VMware vSphere Single Sign On (SSO) can be installed in Multi-site mode to support local sign-on to vCenters that you want to be part of the same single sign on domain – for example, if you want to install Linked-Mode and have the advantage of a single pane of glass view, but can’t risk using a single SSO instance across the WAN. In other words, from VMware’s blog post:
Multisite deployments are where a local replica is maintained at remote sites of the primary vCenter Single Sign-On instance. vCenter Servers are reconfigured to use the local vCenter Single Sign-On service and reduce authentication requests across the WAN. Multisite deployments do drop the support of single pane of glass views unless Linked Mode is utilized and multisite deployments are actually required to maintain Linked Mode configurations where roles, permissions and licenses are replicated between linked vCenter servers. Linked mode will re-enable single pane of glass views across multisite instances.
Using two test vCenters, Definit-VC01 and Definit-VC02, I ran through the installation.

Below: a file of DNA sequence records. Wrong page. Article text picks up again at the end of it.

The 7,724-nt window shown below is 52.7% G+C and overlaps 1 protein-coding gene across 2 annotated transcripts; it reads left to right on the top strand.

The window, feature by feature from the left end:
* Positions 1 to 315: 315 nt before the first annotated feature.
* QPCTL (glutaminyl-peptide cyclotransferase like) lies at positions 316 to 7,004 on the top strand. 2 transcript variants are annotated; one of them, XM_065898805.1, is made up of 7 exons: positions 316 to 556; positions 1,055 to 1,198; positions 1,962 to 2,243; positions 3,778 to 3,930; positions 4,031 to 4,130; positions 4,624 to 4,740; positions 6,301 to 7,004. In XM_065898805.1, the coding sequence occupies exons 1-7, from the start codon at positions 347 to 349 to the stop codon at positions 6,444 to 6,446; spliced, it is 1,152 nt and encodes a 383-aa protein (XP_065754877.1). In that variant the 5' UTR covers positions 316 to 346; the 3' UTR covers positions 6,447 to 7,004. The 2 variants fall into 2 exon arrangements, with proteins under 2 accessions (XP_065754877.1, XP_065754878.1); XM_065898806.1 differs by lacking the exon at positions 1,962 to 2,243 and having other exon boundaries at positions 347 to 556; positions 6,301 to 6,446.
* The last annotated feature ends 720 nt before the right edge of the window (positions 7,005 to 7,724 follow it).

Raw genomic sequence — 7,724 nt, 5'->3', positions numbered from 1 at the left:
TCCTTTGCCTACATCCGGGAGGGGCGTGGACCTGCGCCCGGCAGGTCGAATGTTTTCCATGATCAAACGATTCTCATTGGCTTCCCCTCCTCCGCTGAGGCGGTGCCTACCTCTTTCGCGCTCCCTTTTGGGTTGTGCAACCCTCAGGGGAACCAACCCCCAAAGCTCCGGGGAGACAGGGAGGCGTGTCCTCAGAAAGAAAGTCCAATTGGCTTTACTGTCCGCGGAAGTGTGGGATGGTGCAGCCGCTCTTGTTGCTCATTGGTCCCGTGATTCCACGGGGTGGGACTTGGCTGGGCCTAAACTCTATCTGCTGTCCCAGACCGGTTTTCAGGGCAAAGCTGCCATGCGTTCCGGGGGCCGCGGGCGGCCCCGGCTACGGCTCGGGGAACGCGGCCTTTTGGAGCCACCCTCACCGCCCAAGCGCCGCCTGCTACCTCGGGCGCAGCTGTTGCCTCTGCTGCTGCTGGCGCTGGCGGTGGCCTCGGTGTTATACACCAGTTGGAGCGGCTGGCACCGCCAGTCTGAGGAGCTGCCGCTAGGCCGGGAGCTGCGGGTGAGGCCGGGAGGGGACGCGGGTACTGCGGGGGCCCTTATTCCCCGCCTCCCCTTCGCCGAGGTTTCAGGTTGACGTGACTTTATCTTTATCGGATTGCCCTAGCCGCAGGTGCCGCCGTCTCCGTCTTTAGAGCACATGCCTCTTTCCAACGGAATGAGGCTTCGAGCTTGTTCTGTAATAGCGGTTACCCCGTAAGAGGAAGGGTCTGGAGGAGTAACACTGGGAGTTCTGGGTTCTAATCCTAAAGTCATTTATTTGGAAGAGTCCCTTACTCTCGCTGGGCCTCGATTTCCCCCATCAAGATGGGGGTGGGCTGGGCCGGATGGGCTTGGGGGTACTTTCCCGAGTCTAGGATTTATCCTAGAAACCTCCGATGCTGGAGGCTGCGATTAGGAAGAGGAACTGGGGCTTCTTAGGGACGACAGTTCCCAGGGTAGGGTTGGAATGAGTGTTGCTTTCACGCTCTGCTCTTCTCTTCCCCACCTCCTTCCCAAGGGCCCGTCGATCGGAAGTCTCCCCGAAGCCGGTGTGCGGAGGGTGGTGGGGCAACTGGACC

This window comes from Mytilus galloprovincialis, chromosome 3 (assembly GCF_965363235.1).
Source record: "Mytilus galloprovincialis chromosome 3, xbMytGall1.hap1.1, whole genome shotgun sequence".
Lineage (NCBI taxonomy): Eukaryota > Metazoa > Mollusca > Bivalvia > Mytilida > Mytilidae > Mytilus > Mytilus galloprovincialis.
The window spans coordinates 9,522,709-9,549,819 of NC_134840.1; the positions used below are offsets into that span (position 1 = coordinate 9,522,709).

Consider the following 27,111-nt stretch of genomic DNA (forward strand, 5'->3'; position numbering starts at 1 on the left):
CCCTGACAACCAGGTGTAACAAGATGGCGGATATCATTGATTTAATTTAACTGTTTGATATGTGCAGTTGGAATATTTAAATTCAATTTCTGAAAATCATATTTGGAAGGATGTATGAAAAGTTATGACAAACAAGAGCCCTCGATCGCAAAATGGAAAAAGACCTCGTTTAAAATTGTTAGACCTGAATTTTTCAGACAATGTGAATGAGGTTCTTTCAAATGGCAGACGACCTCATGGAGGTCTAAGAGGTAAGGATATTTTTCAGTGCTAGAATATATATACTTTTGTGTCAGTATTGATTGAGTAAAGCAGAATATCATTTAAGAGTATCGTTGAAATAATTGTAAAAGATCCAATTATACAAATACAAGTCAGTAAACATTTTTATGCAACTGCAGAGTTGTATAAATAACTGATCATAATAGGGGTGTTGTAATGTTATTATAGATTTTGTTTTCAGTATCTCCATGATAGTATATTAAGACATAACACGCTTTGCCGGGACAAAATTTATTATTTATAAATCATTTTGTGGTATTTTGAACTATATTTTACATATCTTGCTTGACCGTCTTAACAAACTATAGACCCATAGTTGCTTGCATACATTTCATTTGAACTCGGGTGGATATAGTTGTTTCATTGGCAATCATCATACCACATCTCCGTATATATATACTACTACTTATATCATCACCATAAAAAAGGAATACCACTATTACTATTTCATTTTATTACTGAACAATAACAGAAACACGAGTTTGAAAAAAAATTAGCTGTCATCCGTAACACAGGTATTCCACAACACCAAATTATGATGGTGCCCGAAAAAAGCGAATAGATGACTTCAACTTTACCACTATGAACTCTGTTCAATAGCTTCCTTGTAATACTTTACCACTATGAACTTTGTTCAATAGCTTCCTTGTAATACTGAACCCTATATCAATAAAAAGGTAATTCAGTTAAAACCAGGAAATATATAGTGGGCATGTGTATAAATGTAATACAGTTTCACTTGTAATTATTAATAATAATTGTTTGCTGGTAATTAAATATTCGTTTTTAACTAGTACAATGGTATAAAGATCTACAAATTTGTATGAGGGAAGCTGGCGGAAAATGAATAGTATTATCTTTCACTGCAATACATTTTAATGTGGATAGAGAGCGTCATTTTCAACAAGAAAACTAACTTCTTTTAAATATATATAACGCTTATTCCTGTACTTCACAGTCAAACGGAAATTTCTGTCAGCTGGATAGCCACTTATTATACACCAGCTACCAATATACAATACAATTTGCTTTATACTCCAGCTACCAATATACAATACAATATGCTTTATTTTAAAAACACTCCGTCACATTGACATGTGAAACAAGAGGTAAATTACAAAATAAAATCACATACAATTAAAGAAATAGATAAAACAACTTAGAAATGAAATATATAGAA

Installing the first vCenter SSO
This is important! Don’t install using the Simple Installation, even if you are just using a single server. The reason for this is that you can’t install SSO in Multi-Site Mode if you do. If you have already installed the vCenter Server (as I had) then you will need to uninstall all the components, preserving the database and re-install using this guide. Uninstall components in this order: Web Client, vCenter Server, Inventory Service, Singe Sign On. I also will use the same service account user for both installations.
Install Single Sign On in Multi-site mode and select to install as a new primary node.
Create an SSO administrator password and then either choose to install a new SQL Express instance, or use a supported one. I have a separate SQL server for this VC, so I will create an RSA database manually.
Modify the two scripts to reflect your installation path and passwords you want for the RSA DB.
Once you’ve edited and run the two scripts check that they exist and then proceed to configure the database connection.
Enter the FQDN and service details – I installed here with the Network Service account and later modified it to use a service account.
I accepted the default location, and port.
And finished the Wizard.
Stringing it all together – Linked Mode
In my previous post, Configuring vCenter Linked Mode, I ran through the process of installing Linked Mode using a single instance of SSO across a fast link, so I’m not going to cover the actual installation of Linked Mode here. The process is exactly the same and should be run using the same account that is running services on both vCenters.